Current tuneage: Move Along - The All-American Rejects
So, I was reading two interesting articles last night. They actually have quite a bit to do with one another.
The first talked about the left and right sides of the brain and how writers actually need to utilize both sides in order to sucessfully write. By "successfully" I don't mean they are able to finish something, I mean that what they've written is good because they've written it both creatively and logically. By using both parts of the brain, the writer is able to plan out where the story is going through either outlining or freewriting (logically) and also come up with a creative story (obviously creative). For a long time, I thought it was necessary to shut off the part of my brain that told me that logically what I was writing didn't make sense - the inner critic. But as it turns out, the inner critic (as long as you don't let her take over) is incredibly useful during the writing process.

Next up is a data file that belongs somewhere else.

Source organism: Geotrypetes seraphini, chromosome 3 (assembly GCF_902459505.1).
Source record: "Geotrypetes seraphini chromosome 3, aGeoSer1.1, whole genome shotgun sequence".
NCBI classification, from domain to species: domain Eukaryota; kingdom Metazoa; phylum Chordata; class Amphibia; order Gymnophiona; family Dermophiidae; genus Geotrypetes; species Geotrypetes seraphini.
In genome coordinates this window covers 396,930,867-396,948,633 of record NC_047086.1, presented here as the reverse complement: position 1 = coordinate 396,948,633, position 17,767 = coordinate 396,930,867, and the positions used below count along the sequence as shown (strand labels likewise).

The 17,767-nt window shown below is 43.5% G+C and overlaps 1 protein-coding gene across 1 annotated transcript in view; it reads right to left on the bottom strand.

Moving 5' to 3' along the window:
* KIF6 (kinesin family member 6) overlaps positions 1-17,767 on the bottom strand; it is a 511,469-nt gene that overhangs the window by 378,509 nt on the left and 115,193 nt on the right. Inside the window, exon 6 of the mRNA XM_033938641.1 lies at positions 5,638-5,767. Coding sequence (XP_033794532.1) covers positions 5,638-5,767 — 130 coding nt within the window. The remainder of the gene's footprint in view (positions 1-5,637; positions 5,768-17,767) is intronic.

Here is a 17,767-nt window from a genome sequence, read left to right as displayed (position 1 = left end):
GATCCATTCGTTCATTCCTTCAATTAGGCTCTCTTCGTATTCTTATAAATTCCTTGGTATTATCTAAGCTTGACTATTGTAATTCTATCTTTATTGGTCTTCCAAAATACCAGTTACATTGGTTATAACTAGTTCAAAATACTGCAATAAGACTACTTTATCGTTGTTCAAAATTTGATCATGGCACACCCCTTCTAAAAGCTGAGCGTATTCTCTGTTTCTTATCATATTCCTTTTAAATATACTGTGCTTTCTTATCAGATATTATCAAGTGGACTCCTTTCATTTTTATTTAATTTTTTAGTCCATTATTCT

The second article discussed the need for writers to write unconsciously. This particular author compared it to Alice's little adventure down the rabbit hole. It is only when a writer is able to detach himself from the act of writing that he/she will actually be able to accomplish great writing. As I was discussing above, the inner critic is often what causes writers to pause in what they're writing, even if they're on a roll. They stop and reread what they've written, critique it, change it, rewrite it, or maybe even get frustrated and stop altogether. Part of this idea of allowing yourself to "fall down the rabbit hole" is really just letting yourself write without thinking. It's only when you later read what you wrote and realize that you don't actually remember writing it that you've successfully allowed your subconcious to take over writing.
During my writing slots today, I'm going to try and employ both of these ideas and see where it gets me. As always, some days are harder than others to even make myself write, but hopefully with the excitement of trying out a new idea, I'll get quite a bit done.